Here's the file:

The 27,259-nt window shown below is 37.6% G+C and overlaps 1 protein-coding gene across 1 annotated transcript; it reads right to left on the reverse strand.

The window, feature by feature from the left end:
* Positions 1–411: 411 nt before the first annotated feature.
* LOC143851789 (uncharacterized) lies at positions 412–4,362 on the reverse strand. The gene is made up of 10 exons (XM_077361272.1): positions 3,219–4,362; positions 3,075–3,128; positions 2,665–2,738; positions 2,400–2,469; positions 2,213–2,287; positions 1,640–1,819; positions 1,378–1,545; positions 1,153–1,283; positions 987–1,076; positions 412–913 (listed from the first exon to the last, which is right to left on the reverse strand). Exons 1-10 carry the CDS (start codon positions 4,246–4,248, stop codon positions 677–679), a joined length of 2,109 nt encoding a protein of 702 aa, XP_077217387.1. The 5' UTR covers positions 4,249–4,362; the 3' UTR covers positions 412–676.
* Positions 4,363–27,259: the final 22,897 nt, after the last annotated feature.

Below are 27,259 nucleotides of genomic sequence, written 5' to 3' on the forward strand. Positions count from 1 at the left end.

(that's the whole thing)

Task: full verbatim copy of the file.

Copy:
The 27,259-nt window shown below is 37.6% G+C and overlaps 1 protein-coding gene across 1 annotated transcript; it reads right to left on the reverse strand.

The window, feature by feature from the left end:
* Positions 1–411: 411 nt before the first annotated feature.
* LOC143851789 (uncharacterized) lies at positions 412–4,362 on the reverse strand. The gene is made up of 10 exons (XM_077361272.1): positions 3,219–4,362; positions 3,075–3,128; positions 2,665–2,738; positions 2,400–2,469; positions 2,213–2,287; positions 1,640–1,819; positions 1,378–1,545; positions 1,153–1,283; positions 987–1,076; positions 412–913 (listed from the first exon to the last, which is right to left on the reverse strand). Exons 1-10 carry the CDS (start codon positions 4,246–4,248, stop codon positions 677–679), a joined length of 2,109 nt encoding a protein of 702 aa, XP_077217387.1. The 5' UTR covers positions 4,249–4,362; the 3' UTR covers positions 412–676.
* Positions 4,363–27,259: the final 22,897 nt, after the last annotated feature.

Below are 27,259 nucleotides of genomic sequence, written 5' to 3' on the forward strand. Positions count from 1 at the left end.